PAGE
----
Apparently, the chief executive officer of the bank is inadvertently saying he is for the ruling All Progressives Party, APC, while Ayeni is not. The practice in which heads of big firms support one party or the other during general election has become a major trapping of capitalism. Conversely, the support of the State is becoming increasingly needed to survive difficult times. Unfortunately, and unknown to the management of the bank, the public is very sensitive to this misguided media onslaught, which is gradually de-marketing the bank and fast affecting the rising brand of ntel altogether, and consequently putting investments and jobs at risk. In the end, if this is not stopped or mitigated, Nigeria, as a country, would automatically become the ultimate loser in this unhealthy rivalry, because jobs and opportunities would be lost and destroyed.  This is not how to grow a nation’s economic capacity.

We may need to study how the Obama government intervened in the US to save jobs and investments by supporting many firms with bailout funds. Aside the bad economy, a lot of things also went wrong in several US corporations at the time, but the government considered the bigger picture first and elected to save jobs and investments from collapsing. It is curious that the bank’s management is taking the current step even while the NatCom, according to authoritative reports, is consistently paying back the NiTEL facility with the payment of $10 million as recent as about two weeks ago.

NatCom is also said to be discussing with a potential investor for the injection of $200 million into NiTel to repay the bank’s loan. Ayeni is also said to be making a quarterly repayment of $4.5 million to defray the loan facility for Ibadan and Yola distribution companies. So, the question is: if there is this fidelity to repayment of the facility why are the forces behind the conspiracy against ntel not letting up? The Presidency, which is already in receipt of the bank’s petition, should bear in mind that angels do not do businesses on earth. Human beings do and these human beings have different affiliations; and, their interests are well defined.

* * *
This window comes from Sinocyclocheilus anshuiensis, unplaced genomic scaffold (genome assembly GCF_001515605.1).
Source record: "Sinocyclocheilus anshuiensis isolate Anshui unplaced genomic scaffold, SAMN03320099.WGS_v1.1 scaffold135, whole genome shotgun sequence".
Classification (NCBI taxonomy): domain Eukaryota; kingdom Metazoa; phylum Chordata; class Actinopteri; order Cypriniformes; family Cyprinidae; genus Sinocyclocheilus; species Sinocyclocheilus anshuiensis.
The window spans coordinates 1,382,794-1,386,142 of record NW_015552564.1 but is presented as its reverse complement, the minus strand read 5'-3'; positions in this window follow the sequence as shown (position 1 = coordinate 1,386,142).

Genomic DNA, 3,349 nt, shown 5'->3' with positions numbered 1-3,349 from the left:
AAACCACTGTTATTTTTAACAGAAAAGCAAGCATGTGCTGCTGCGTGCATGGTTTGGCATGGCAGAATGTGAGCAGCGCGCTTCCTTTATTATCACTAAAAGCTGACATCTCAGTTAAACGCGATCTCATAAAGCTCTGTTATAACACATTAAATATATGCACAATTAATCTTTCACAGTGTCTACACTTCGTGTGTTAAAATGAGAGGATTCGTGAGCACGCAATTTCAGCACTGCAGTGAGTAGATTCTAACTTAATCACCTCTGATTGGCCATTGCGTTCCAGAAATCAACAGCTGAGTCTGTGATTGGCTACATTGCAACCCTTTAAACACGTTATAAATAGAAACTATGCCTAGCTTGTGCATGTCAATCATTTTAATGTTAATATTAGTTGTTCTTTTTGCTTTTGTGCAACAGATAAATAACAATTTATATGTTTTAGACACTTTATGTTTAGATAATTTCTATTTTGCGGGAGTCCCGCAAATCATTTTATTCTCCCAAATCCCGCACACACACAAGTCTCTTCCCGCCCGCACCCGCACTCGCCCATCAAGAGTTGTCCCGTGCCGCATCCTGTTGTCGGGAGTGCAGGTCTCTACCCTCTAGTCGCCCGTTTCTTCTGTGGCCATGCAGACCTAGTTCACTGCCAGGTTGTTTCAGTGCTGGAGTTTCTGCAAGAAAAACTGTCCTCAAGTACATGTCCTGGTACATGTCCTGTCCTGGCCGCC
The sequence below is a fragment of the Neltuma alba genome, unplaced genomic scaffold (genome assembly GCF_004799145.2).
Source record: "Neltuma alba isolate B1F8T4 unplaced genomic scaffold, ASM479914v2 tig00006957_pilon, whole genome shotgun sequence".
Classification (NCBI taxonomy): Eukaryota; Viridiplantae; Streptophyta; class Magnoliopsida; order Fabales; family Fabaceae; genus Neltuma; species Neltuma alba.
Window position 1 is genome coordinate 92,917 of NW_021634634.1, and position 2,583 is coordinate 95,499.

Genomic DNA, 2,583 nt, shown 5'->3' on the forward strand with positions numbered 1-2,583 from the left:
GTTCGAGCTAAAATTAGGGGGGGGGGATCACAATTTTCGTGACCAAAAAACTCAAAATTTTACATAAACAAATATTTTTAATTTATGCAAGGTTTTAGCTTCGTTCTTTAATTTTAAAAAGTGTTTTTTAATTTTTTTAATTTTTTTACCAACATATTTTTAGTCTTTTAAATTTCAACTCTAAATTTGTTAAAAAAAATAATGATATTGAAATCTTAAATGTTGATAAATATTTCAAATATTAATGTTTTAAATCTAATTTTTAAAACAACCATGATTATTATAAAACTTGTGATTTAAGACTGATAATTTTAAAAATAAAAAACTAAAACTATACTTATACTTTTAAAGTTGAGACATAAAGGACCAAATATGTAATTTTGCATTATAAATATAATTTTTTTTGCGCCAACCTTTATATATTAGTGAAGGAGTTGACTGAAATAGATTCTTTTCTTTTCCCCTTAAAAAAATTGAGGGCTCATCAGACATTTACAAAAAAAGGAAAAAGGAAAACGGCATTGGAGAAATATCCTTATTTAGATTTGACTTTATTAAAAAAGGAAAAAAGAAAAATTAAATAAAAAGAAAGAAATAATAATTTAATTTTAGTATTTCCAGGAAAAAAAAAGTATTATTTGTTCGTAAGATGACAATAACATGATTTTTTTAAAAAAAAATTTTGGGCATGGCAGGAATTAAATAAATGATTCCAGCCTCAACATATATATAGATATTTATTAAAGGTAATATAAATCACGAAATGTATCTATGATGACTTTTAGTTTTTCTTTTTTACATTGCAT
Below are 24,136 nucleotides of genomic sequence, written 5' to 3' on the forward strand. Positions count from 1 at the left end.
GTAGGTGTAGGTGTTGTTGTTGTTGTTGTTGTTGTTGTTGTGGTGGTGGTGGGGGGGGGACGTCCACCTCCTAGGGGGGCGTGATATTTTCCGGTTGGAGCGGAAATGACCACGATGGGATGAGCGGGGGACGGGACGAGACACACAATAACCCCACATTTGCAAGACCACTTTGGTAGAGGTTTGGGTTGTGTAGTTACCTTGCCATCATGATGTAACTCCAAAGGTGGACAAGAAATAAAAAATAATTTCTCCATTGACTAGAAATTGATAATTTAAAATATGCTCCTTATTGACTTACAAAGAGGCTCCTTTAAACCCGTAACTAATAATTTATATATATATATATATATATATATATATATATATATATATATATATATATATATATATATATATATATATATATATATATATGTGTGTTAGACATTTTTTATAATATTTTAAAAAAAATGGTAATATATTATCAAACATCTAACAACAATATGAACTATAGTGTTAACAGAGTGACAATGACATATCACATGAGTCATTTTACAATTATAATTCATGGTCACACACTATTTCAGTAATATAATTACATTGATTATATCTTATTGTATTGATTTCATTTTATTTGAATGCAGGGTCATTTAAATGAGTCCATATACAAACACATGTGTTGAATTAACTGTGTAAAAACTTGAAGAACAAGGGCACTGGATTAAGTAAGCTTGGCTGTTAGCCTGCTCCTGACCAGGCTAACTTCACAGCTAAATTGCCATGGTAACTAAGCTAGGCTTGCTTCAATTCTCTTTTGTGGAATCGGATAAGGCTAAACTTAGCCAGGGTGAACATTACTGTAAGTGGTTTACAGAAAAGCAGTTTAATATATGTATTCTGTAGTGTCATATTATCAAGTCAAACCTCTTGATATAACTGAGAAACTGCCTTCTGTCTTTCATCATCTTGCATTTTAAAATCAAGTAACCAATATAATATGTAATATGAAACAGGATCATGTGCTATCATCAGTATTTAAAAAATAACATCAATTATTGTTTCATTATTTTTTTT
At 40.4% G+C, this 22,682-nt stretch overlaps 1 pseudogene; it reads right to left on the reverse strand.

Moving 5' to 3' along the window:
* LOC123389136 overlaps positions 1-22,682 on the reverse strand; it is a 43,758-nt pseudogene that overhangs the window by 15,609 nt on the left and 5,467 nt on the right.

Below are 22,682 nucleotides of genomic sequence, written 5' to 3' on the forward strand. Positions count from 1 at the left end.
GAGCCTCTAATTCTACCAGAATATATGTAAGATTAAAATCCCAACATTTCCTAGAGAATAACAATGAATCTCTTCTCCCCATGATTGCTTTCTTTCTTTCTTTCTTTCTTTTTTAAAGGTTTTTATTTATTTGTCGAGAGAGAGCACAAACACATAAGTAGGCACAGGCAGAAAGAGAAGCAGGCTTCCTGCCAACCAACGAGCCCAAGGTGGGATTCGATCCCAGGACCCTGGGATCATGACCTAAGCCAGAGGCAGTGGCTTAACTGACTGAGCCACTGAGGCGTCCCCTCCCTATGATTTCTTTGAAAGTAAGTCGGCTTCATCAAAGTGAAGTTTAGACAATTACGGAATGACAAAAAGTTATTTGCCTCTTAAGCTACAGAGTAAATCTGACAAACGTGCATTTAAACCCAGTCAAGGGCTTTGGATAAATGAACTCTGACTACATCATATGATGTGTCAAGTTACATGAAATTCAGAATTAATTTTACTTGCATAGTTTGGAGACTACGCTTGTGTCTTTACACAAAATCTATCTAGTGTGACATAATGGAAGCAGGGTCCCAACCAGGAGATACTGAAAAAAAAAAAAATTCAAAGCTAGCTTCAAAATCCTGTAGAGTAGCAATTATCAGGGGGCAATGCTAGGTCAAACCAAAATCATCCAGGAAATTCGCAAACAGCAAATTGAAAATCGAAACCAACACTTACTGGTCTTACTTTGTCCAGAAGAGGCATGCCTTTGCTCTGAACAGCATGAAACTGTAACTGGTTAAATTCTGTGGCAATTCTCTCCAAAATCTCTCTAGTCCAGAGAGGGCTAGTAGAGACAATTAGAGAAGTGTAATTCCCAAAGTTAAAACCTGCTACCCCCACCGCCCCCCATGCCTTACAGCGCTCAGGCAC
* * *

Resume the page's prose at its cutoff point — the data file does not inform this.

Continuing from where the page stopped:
The most fundamental thing, however, is to ensure that the rules in the books are followed at all times. Even when there are violations of corporate governance regulations or when sharp practices occur, sanctions and fines that will not in any away jeopardise the entire business, should be applied. This is what is applicable globally. We must reject the medieval practice of allowing others to take over what they did not labour for.  It is in the interest of the state to prevent businesses from going down.

For instance, the US economy depends heavily on lending to finance many expenditures of the business community; so also are other nations of the world. And when the business community is in distress, the State comes to rescue it. Behind a great business lies a great influence or protection of the State. The way the South African government and other countries have been supporting their business interests in Nigeria is worthy of note. This is now a global capitalist tradition that was then done in secret but which is now an open secret.

By Sufuyan Ojeifo & Ariyo Dare-Atoy, wrote from Abuja.